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Five 2016 Movies That You Didn't See (But Totally Should've)

By Laura Brack in Arts & Culture

I tried really, really hard to make this spoiler free.

Let’s be real for a second: a lot of movies that came out in 2016 were disappointing and unnecessary. Did we really need a soft “Independence Day” reboot disguised as a bad sequel, or a remake of “Ben-Hur”? (Seriously, of all movies, “Ben-Hur”? Who was that marketed to? Toby Kebbell fans? Latin nerds? Chariot enthusiasts?!) No, no we did not. Not all reboots are bad. Not all sequels are bad, either. But this year, the ball was dropped into a bottomless pit.

However, this year was not hopeless! Yes, there were some pretty amazing things released in theatres this year. The problem? Well, people just didn’t go see them. But now, they’re available on various streaming services, or on Blu-Ray and DVD, if you’re into that kind of thing, for you to watch! You’ll soon be asking yourself, “man, I should’ve seen this earlier.

1. “Star Trek Beyond”:

...Like, seriously, why didn’t this movie do well? It’s “Star Trek.” Are we all too busy awakening the force to appreciate that other “Star” franchise? It’s a shame, because “Star Trek: Beyond” is easily the best of the reboot “Star Trek” movies. If you thought that the 2009 film and “Into Darkness” were too “Star Wars”-y, you’re in luck; “Beyond” feels like “Star Trek”. It’s like someone took a really good episode of the original series that nobody had ever seen, and then gave it a Hollywood budget and a Simon Pegg script. It’s funny, charming, and surprisingly emotional - it’s hard to ignore the real-life circumstances around the film, but honestly, everything is handled really, really nicely. Whether you’re a Trekkie or not, you’ll enjoy it.

2. “Midnight Special”:

“Midnight Special” is the story of a father, Roy Tomlin, trying to protect and understand his son, Alton, who has mysterious superpowers. It isn’t a loud, plotless, stupid, gun-filled blockbuster with explosions; it’s a quiet, introspective movie with subtle storytelling, fantastic performances, and explosions. Michael Shannon does that Michael Shannon thing where he steals every scene; Joel Edgerton and Kirsten Dunst are also fantastic. (And Adam Driver is there, too, being all weird and Adam Driver-y.) Special shoutout goes to Jaeden Lieberher, though, who plays Alton. He’s a very, very convincing small child who could also probably destroy the world, and it’s really sweet to see his relationship with his father grow and change throughout the film.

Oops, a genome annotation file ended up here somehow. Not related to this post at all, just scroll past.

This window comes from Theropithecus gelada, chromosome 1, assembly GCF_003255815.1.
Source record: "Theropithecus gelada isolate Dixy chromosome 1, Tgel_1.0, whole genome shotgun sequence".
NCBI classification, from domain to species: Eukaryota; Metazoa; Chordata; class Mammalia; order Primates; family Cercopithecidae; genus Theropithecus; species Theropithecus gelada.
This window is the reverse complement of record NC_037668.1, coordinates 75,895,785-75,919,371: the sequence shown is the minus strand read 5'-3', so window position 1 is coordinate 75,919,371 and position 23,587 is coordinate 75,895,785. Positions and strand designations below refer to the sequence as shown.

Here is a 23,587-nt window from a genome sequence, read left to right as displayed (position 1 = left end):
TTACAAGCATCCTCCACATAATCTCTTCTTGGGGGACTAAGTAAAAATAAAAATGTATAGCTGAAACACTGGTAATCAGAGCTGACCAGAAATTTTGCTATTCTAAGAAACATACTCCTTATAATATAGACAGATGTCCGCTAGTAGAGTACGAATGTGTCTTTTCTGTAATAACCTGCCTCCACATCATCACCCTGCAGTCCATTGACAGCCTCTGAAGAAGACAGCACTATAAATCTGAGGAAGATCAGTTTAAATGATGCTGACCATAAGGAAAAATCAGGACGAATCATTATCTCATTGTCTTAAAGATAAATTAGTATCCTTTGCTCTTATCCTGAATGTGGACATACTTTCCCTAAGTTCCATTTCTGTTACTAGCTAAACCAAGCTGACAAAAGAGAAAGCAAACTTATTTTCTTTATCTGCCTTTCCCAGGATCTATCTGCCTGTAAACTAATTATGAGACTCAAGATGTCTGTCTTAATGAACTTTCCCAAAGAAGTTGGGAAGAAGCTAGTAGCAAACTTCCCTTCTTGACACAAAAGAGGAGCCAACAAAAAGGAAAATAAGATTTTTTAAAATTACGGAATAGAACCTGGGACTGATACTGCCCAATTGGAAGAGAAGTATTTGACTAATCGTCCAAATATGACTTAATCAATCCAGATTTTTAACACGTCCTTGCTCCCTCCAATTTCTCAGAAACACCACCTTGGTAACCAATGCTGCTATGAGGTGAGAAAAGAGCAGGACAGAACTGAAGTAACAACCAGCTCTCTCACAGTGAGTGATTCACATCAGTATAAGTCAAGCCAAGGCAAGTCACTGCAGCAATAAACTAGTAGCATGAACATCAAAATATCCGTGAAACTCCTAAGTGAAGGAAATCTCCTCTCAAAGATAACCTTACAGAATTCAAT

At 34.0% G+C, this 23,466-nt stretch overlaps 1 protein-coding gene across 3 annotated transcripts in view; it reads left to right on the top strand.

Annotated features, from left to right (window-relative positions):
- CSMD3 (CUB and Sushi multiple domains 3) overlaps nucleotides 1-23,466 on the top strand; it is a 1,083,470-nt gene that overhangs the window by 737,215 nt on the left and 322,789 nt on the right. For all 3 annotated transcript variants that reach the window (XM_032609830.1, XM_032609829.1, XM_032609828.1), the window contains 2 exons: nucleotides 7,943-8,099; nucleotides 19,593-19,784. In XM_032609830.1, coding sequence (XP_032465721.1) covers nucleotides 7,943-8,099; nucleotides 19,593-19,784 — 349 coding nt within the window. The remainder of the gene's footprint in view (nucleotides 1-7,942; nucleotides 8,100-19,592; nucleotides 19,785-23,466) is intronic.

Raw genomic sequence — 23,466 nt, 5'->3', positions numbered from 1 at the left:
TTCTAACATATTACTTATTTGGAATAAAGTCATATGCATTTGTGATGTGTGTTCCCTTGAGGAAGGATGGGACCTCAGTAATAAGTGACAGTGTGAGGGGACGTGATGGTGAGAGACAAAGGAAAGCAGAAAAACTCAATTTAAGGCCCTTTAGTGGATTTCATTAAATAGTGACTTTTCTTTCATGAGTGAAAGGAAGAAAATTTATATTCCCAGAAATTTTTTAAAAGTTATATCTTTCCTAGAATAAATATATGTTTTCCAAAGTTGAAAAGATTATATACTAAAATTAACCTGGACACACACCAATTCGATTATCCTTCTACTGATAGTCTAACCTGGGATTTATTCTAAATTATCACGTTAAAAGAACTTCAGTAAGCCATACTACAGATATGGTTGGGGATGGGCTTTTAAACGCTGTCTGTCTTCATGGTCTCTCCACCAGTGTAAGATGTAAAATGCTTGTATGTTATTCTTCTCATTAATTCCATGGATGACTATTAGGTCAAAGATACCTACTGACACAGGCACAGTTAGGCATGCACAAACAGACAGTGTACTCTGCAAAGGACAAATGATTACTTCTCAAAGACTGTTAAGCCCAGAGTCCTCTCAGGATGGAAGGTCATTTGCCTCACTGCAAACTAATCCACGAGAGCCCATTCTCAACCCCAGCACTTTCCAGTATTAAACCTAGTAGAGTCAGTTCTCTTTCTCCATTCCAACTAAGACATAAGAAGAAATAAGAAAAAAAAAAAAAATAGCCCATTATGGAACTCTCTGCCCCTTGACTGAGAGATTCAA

3. “The Nice Guys”:

“The Nice Guys” is a buddy-cop comedy starring Ryan Gosling and Russell Crowe, as they try to solve a mystery in 1977 Los Angeles. If you think that Ryan Gosling is a Dreamy McDreamboat, think again - in this movie, he gets the Trash Alcoholic Dad Of The Year Award, and it is glorious. He’s paired with Russell Crowe, whose job is to punch things as hard as possible.  Together, they solve/punch things through a pretty standard Shane Black film (just when you think it’s not set at Christmas, guess what? It’s set at Christmas) that’s full of funny lines and hilarious moments. And yet, it hits surprisingly hard - Trash Dad Ryan Gosling is never portrayed as anything aside from a Trash Dad, and the lack of sympathy you develop for him is really refreshing. 

4. “Kubo And The Two Strings”:

“Kubo And The Two Strings” is about Kubo, a young boy who has magic origami guitar powers, and his quest to find his father’s armor, which will protect him from evil. “Kubo” is beautifully animated - stop motion animation might not be as trendy as it once was, but that doesn’t stop it from just being really aesthetically pleasing. The storyline is beautiful as well, and it will probably make you cry at least a little, because it’s really sad. The score, composed by Dario Marianelli, is beautiful as well, though the real star of the soundtrack is Regina Spektor’s beautiful cover of “While My Guitar Gently Weeps”. It’s worth staying through the end credits for.

5. “Don’t Think Twice”:

“Don’t Think Twice” tells the tale of a tight-knit improv comedy group, and their struggle to stay together when one of its members is cast on a show that’s definitely not “Saturday Night Live.” This movie should be required viewing for every high school senior ever, because the message resonates so well: no matter how close you are to your friends now, the day will come that you have to say goodbye to them, and as great as it would be to hang on, it’s also important to know how to say goodbye. “Don’t Think Twice” does a good job of balancing its laughs with its feels - the cast consists of some of the funniest people who currently also act, including Keegan Michael-Key and Gillian Jacobs - but the feels are still there, and they hit hard. 

 

 

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